Gr 8 Up-In this broadly satirical fantasy, a leprechaun named P.P. (Pantagruel Primo, Esquire) coincidentally inhabits the body of a baby doll that Annie Ireland carries around for her ninth-grade Life Skills class. P.P.'s identity is revealed when he announces to Annie that her house is burning down, a dire event that leads her self-absorbed parents to park their daughter with her aunt and uncle while they escape to a fat farm in Arizona. Thompson's style is sophisticated and irreverent. The vocabulary, choice of names, literary allusions, and plays on words all contribute to his lampoon of acronyms, censorship, greedy adults, standardized tests, sweepstakes, camp counselors, life in jail, and more. When a story that Annie writes for her English class is published in the school's literary magazine, it draws the eye of a D.A. who has her arrested, tried, and sentenced to five days in jail for advocating school violence. This is just the first in a bizarre string of punishments imposed upon Annie and her friend Arby, who is also jailed when he protests her conviction. From there, they are sent to a militaristic boarding school. The most extreme punishment imposed on the friends is solitary confinement in the ACLU (Auto-Cathartic Learning Unit) by Dr. Smithers of the BBC and his stun-gun-wielding wife, Dolores, both classic caricatures. Rescued in the end by their magical ally, P.P., Annie and Arby are happily returned to their families, a remarkably mellow ending to a comic novel that is truly over the top.-Susan W. Hunter, Riverside Middle School, Springfield, VT Copyright 2003 Reed Business Information.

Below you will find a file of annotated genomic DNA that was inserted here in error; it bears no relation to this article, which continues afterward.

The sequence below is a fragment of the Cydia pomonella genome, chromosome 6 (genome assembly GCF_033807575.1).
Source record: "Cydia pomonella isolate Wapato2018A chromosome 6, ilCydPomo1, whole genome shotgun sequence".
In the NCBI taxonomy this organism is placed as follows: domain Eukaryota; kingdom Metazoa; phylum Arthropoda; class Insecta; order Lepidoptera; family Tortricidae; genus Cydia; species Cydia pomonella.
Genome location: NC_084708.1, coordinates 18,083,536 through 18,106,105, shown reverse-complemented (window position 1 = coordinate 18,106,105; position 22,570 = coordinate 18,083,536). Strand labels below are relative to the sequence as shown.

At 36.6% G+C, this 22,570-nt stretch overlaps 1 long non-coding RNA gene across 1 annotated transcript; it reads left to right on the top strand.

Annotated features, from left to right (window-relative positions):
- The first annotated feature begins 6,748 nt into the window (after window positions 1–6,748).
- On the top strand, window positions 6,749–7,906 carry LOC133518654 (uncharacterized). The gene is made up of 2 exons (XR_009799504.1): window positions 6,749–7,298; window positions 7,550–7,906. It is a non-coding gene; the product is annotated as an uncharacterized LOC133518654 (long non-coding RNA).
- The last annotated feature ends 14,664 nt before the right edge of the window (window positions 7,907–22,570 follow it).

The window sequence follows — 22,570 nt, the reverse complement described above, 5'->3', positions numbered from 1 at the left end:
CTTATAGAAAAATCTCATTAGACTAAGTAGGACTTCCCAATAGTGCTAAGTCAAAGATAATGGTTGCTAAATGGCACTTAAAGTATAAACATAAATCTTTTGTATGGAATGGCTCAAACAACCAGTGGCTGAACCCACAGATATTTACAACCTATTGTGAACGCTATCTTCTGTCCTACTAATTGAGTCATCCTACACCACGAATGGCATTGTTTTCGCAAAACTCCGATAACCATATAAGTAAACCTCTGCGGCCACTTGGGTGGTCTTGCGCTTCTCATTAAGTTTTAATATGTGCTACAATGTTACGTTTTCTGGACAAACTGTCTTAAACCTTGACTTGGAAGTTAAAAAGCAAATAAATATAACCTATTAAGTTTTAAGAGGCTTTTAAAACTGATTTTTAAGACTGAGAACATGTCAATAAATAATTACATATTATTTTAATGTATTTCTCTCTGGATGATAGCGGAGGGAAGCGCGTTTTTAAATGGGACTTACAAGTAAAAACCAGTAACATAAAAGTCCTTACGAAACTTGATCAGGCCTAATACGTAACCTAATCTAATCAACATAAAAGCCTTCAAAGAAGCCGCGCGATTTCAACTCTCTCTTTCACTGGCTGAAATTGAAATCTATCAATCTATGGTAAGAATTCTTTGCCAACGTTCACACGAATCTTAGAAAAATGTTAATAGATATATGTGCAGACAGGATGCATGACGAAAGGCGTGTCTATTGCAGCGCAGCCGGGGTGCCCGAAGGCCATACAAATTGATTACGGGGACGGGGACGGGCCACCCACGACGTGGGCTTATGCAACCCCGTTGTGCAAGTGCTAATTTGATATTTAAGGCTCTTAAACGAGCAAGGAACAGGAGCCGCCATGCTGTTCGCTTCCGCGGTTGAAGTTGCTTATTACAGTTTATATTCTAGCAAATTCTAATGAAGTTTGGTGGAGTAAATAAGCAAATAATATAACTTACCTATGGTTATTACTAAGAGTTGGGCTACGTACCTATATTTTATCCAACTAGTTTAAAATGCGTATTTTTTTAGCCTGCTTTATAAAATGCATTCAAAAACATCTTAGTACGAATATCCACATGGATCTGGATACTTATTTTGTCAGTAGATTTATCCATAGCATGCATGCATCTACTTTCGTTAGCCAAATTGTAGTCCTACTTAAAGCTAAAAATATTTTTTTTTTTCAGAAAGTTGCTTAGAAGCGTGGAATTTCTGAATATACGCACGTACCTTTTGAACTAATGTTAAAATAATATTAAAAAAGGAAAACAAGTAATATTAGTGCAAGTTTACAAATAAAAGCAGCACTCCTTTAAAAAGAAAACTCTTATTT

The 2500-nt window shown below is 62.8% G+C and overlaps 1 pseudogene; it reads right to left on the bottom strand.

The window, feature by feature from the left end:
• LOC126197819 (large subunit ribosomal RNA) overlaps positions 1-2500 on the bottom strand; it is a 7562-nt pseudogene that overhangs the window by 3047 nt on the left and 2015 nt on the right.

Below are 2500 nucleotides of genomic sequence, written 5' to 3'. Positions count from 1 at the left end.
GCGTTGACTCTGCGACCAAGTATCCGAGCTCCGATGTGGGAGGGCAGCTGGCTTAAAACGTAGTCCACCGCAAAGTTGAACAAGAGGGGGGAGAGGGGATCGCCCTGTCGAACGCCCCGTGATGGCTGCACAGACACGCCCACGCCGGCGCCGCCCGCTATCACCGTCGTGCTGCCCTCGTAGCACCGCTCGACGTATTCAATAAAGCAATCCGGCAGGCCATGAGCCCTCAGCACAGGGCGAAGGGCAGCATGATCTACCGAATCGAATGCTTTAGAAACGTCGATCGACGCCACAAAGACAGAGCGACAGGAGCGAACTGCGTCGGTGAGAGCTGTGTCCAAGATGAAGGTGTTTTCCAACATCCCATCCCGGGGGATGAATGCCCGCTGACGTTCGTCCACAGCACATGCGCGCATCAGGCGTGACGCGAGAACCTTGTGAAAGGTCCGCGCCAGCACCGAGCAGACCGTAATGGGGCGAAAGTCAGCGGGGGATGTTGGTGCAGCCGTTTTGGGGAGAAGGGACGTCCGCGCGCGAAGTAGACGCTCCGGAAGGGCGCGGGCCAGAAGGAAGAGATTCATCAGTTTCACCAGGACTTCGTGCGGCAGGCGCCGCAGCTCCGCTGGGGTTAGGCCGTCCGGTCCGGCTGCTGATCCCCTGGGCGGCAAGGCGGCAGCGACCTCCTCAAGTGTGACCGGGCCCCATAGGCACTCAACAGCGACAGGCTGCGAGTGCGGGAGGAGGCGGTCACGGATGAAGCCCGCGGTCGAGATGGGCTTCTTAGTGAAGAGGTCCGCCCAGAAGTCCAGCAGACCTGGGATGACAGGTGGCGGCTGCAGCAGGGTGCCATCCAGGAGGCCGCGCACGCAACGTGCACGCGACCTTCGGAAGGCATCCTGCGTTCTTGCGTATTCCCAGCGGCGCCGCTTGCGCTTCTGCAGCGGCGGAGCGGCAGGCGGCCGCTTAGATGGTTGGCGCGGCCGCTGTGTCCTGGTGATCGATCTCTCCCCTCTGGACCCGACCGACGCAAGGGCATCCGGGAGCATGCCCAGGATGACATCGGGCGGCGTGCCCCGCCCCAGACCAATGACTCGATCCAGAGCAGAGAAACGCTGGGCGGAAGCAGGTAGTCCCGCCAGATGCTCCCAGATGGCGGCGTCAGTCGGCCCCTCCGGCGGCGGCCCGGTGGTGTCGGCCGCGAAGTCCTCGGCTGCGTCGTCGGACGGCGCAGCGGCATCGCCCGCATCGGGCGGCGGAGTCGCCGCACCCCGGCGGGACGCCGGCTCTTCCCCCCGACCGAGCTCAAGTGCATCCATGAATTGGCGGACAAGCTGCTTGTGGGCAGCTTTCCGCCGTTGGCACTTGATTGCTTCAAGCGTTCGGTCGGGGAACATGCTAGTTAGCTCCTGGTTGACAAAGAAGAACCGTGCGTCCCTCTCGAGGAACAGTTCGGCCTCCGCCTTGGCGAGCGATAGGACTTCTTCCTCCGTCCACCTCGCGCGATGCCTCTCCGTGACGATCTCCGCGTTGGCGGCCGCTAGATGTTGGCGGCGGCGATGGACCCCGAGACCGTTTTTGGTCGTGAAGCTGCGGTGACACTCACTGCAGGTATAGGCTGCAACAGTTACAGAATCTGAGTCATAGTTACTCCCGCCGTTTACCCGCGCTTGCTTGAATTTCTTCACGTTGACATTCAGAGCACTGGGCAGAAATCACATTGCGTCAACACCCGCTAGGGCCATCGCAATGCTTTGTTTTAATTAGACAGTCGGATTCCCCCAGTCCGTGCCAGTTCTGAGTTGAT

Kirkus Reviews
A "hard time" is what Thompson gives the grown-ups in this droll tale of two teenagers discovering that no good deed goes unpunished. Thanks to a story in her high school's literary magazine featuring a dead teacher, Annie Ireland finds herself sentenced to five days in the local lockup as an "example," then bundled off to a wilderness camp for hard-core offenders, and ultimately locked up in an underground behavior-mod cell. Fortunately, she has two loyal, if distinctly unconventional, allies: best friend Nemo Skank, nicknamed Arby, for "Roach Boy" (don't ask); and Pantagruel Primo, a gnome temporarily inhabiting the body of a baby doll assigned to Annie's care in Life Skills class. As usual, the author contrasts decent, levelheaded teens with savagely caricatured adults, meanwhile using the former (plus, in this case, Primo) as mouthpieces to dispense commonsense advice about coping with the perils of adolescence. Thanks to a wacky cast and situations that sometimes take an ominous turn, that advice never turns over-earnest-and Annie and Arby, a likable couple if ever there was one, come through it all triumphantly, wiser but not at all sadder. (Fiction. YA)